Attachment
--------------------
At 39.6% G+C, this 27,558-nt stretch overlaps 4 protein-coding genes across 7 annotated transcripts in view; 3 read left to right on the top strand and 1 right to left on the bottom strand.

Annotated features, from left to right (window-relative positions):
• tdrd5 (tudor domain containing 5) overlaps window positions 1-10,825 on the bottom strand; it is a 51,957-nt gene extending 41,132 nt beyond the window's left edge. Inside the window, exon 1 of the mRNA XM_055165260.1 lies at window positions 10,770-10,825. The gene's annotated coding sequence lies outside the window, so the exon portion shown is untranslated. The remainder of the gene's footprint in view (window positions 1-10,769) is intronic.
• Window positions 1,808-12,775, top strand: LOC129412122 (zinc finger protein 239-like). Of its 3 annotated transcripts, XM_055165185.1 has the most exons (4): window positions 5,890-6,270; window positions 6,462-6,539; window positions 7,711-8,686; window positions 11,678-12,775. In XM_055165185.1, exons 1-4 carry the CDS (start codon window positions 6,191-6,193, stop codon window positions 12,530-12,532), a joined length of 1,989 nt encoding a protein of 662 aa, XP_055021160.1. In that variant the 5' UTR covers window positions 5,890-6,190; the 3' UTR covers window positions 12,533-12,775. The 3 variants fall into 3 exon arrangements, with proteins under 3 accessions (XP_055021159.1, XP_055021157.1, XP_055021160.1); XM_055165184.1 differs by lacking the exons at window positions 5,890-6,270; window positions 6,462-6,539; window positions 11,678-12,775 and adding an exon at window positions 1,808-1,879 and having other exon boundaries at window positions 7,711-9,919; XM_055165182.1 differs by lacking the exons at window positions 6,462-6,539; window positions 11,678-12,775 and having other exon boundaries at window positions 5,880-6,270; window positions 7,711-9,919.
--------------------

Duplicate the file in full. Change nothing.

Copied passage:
At 39.6% G+C, this 27,558-nt stretch overlaps 4 protein-coding genes across 7 annotated transcripts in view; 3 read left to right on the top strand and 1 right to left on the bottom strand.

Annotated features, from left to right (window-relative positions):
• tdrd5 (tudor domain containing 5) overlaps window positions 1-10,825 on the bottom strand; it is a 51,957-nt gene extending 41,132 nt beyond the window's left edge. Inside the window, exon 1 of the mRNA XM_055165260.1 lies at window positions 10,770-10,825. The gene's annotated coding sequence lies outside the window, so the exon portion shown is untranslated. The remainder of the gene's footprint in view (window positions 1-10,769) is intronic.
• Window positions 1,808-12,775, top strand: LOC129412122 (zinc finger protein 239-like). Of its 3 annotated transcripts, XM_055165185.1 has the most exons (4): window positions 5,890-6,270; window positions 6,462-6,539; window positions 7,711-8,686; window positions 11,678-12,775. In XM_055165185.1, exons 1-4 carry the CDS (start codon window positions 6,191-6,193, stop codon window positions 12,530-12,532), a joined length of 1,989 nt encoding a protein of 662 aa, XP_055021160.1. In that variant the 5' UTR covers window positions 5,890-6,190; the 3' UTR covers window positions 12,533-12,775. The 3 variants fall into 3 exon arrangements, with proteins under 3 accessions (XP_055021159.1, XP_055021157.1, XP_055021160.1); XM_055165184.1 differs by lacking the exons at window positions 5,890-6,270; window positions 6,462-6,539; window positions 11,678-12,775 and adding an exon at window positions 1,808-1,879 and having other exon boundaries at window positions 7,711-9,919; XM_055165182.1 differs by lacking the exons at window positions 6,462-6,539; window positions 11,678-12,775 and having other exon boundaries at window positions 5,880-6,270; window positions 7,711-9,919.